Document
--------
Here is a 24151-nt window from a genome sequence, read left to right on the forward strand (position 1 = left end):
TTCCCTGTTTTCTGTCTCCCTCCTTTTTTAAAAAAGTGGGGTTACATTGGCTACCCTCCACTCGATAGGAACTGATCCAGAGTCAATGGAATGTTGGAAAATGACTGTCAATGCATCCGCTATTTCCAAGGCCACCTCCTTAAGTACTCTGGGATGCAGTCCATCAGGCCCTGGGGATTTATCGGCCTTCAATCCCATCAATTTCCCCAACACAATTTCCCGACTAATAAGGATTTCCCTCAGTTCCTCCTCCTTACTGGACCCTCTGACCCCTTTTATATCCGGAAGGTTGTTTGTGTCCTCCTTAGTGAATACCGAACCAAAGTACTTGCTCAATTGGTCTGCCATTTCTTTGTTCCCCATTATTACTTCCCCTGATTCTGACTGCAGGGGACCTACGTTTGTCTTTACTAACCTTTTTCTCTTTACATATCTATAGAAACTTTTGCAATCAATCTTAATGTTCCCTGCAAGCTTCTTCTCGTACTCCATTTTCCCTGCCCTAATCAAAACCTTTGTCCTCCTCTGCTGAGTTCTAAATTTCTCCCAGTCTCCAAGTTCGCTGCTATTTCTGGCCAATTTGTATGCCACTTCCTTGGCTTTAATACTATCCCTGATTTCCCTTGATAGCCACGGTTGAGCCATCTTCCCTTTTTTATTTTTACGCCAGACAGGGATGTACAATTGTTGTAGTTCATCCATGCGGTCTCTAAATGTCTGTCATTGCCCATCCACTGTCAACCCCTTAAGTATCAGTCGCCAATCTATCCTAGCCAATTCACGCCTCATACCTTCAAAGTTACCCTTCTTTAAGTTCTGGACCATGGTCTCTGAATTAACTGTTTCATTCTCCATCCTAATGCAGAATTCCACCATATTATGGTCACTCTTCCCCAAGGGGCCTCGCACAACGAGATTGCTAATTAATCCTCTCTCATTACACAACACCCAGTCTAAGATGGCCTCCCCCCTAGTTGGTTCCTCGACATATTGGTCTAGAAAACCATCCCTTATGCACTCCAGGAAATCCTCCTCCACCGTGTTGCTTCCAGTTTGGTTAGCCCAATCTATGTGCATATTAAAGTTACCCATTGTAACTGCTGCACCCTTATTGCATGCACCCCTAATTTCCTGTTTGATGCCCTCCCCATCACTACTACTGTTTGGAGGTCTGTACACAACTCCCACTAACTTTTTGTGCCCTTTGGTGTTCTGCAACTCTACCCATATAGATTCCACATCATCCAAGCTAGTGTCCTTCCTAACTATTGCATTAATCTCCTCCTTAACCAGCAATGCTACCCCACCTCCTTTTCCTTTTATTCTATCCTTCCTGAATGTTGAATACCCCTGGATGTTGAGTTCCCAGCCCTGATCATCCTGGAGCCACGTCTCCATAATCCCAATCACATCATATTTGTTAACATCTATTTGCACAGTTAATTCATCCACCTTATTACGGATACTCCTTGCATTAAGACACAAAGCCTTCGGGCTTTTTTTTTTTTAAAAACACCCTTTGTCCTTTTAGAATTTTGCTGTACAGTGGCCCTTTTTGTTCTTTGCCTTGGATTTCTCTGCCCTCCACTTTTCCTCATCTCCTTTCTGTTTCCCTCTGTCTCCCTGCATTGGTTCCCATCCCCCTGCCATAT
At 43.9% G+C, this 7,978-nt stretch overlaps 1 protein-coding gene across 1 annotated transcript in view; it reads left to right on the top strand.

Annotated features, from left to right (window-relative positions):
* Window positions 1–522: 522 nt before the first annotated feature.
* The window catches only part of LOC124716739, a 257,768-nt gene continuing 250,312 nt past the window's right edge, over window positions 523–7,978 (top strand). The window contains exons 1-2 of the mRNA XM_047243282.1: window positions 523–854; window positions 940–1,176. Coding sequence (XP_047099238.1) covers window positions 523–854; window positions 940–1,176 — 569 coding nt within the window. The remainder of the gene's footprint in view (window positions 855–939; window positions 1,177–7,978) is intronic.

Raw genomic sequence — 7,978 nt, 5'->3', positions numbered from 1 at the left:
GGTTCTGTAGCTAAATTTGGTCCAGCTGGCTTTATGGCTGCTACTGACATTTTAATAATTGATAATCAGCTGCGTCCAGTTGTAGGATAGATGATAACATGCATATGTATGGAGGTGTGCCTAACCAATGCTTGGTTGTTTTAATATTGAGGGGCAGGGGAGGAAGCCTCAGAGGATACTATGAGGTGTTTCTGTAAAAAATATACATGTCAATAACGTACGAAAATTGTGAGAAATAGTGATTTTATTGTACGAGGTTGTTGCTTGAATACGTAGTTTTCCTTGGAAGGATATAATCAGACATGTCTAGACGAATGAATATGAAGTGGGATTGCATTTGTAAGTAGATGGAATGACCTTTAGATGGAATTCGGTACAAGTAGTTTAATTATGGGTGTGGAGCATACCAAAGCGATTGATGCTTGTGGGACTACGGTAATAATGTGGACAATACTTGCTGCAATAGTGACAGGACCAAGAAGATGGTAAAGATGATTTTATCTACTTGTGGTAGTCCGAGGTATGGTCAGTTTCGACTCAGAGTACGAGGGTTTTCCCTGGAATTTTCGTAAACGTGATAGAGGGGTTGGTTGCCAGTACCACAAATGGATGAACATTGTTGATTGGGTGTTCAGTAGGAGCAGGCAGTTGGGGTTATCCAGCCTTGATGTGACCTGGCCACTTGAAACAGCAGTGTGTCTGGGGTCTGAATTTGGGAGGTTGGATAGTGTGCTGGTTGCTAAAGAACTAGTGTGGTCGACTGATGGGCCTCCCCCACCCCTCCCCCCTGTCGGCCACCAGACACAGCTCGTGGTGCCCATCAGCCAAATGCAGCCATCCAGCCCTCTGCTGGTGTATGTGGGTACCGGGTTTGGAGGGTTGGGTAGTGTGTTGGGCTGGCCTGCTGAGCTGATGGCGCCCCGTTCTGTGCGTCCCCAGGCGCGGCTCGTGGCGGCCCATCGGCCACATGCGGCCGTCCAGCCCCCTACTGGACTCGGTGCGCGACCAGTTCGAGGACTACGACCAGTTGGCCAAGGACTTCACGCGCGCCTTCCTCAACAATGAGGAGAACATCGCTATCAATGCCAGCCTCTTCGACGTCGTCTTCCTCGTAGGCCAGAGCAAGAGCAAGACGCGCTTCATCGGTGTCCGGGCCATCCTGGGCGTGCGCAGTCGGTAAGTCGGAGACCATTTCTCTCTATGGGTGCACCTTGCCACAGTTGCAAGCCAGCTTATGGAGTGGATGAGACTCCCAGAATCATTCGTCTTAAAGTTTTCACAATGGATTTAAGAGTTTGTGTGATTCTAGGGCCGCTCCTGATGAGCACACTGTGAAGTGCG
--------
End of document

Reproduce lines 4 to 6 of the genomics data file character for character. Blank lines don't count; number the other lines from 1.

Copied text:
Annotated features, from left to right (window-relative positions):
* Window positions 1–522: 522 nt before the first annotated feature.
* The window catches only part of LOC124716739, a 257,768-nt gene continuing 250,312 nt past the window's right edge, over window positions 523–7,978 (top strand). The window contains exons 1-2 of the mRNA XM_047243282.1: window positions 523–854; window positions 940–1,176. Coding sequence (XP_047099238.1) covers window positions 523–854; window positions 940–1,176 — 569 coding nt within the window. The remainder of the gene's footprint in view (window positions 855–939; window positions 1,177–7,978) is intronic.